He's currently in a residential facility that focuses on anger management. His outbursts at home created a situation that made it impossible for him to stay with us. Without getting in to details, the best option for him--and for our family--was a residential treatment center.
When he was first hospitalized, the days were a blur to me...getting paperwork finished, making sure he had everything he needed, filling my waking moments with everything that had to be done. And in between, tears. But once things settled into a routine, the guilt came. In huge waves, it would crash over me, haunting me. Why was I not enough for him? Could his birth mother have met his needs had he stayed with her? Was the bond he needed from her greater than the neglect he suffered at her hands? Had I put my faith in the wrong therapists, counselors, psychiatrists, psychologists, teachers? I'm an educated person. Why didn't I see this coming?
After his hospitalization, he did come home for a short time. He tried so hard to be able to live a normal "kid" life. He tried to be successful and to do what he needed to do, to avoid confrontation, to use some of the skills he had learned. But it was too much for him. Two months of intervention cannot undo a lifetime of illness, of thinking gone wrong, of ideas of victimization and powerlessness. And so we made a difficult choice. We placed him into a residential facility where he could receive around the clock intervention and begin to learn to lean on someone other than me--to lean on himself.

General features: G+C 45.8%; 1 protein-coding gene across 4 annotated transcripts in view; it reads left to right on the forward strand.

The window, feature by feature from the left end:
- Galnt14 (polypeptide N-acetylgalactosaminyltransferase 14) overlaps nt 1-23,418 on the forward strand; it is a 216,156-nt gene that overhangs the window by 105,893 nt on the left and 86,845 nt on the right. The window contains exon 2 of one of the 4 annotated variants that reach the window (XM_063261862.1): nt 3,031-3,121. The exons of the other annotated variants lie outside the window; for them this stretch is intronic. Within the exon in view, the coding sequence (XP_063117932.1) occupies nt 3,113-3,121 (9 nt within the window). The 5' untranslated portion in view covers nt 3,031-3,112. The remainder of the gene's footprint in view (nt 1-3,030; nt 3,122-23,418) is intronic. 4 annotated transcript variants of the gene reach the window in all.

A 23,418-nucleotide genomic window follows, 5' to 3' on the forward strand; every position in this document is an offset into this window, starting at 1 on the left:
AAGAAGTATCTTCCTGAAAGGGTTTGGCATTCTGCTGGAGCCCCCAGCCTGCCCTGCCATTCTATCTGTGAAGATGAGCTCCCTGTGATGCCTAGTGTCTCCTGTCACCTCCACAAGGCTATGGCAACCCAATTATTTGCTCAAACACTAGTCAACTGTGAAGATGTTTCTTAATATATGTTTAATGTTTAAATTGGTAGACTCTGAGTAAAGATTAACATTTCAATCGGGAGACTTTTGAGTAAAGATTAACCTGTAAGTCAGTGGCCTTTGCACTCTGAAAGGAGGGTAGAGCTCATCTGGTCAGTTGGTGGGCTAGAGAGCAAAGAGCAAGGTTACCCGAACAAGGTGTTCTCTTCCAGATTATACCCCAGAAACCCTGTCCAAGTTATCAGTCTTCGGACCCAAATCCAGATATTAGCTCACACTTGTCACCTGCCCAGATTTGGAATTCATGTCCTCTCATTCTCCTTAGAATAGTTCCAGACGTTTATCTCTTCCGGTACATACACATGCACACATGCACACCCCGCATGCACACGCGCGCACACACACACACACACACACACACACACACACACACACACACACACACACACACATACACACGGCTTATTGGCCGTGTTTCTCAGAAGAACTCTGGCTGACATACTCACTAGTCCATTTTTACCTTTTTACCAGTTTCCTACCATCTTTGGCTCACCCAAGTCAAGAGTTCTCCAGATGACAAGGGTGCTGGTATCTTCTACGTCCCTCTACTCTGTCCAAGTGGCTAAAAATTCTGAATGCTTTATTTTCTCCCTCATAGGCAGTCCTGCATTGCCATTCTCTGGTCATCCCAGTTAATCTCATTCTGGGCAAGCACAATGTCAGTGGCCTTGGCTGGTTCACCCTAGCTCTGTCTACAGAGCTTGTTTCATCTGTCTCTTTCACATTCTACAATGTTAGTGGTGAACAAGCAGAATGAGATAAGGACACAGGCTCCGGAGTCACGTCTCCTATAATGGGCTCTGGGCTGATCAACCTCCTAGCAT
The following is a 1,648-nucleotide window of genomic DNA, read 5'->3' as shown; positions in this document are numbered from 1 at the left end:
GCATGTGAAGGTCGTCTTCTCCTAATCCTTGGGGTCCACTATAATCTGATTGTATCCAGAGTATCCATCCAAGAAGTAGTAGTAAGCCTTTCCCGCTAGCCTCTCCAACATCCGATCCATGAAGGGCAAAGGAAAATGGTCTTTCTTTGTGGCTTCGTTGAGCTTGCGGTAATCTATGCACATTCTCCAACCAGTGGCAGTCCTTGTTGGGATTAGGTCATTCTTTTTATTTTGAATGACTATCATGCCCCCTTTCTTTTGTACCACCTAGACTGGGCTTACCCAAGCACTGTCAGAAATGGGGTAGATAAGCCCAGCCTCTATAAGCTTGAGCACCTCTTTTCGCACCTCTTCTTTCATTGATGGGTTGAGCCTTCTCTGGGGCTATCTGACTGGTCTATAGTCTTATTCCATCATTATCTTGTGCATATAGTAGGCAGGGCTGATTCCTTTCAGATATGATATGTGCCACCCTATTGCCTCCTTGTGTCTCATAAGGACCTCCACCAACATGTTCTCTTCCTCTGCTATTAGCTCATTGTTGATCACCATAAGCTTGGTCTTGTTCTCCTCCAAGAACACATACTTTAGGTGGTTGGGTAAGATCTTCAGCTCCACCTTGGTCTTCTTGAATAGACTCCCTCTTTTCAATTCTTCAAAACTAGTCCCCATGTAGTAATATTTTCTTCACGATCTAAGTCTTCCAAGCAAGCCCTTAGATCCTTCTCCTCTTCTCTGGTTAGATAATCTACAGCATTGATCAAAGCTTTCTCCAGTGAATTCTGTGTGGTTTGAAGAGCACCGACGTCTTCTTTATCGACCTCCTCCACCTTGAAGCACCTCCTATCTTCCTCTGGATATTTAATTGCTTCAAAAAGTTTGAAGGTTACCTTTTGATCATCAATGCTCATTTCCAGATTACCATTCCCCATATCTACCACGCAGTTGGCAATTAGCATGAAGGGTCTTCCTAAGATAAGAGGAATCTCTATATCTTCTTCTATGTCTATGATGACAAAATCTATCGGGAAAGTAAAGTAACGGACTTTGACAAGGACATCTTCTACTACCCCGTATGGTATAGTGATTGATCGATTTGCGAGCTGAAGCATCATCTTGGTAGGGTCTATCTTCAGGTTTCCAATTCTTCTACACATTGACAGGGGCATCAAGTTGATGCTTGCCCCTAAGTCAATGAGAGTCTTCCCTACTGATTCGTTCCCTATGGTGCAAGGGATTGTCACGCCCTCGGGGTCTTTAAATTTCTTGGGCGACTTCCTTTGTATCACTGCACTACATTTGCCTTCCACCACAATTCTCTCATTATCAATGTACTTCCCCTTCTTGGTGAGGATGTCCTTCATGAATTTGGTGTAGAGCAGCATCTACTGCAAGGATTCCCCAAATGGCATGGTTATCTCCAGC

Most days I carry on my life like any other parent. I feed my dog, dress for work, take my younger one to school. I work a full day and dedicated myself fully to my job. I spend my off time with my daughter and husband, or playing with my dog, or cleaning my house, or watching a little TV. But lately, I'm distinctly aware of the emptiness in my gut. The emptiness of missing my oldest child, the one to whom my presence has been as necessary as air itself to survive.
So I sat with him today in the visiting room. You have to be eighteen to visit, so his sister can't. He brought me a couple of coloring pages he had done for her and I promised I would pass them on. He presented me with a beautiful sketch of a heart surrounded by angel wings. I praised his artistic ability (one of his many talents) and thanked him for the gift. He perused the collector's cards he had asked me to bring him and thanked me for them. And then we made small talk--about the weather, work, my husband's schedule, the dog.
Small talk moments are the ones I hate the most. I found myself sitting there, uncomfortable, not knowing what to say to my own child. What I want to say and can say are two different things. I have a responsibility to this child not to add to his burden. Not to create more worry, more stress. But what I wanted to say was this: I love you. I miss you every moment. Even when I am not consciously aware of the ache in my heart it is there, always, missing you and your spirit. I grieve for you. I want to take every wound upon myself and heal it, or live with it, so that you don't have to. I want to hold you in my arms and tell you everything will be all right. I want to desperately, desperately believe that, despite statistics and research and stories that tell me otherwise. I want to give you the life that you deserved from the moment of your conception. I want to erase all of the pain and dysfunction and disability and illness, so only your soul shines through. So you are free to be the person I glimpse inside this tortured boy.
But I didn't. I bought him a Dr. Pepper and a candy bar, chatted about weather and his collector cards, assured him I was only tired when he said I looked sad. I promised I would be back tomorrow for family therapy and that I would pass his love on to his sister, father, and the dog. And I gave him a hug and told him I loved him.
Then I went back to being a regular mom, picking up groceries and running my errands and typing this blog.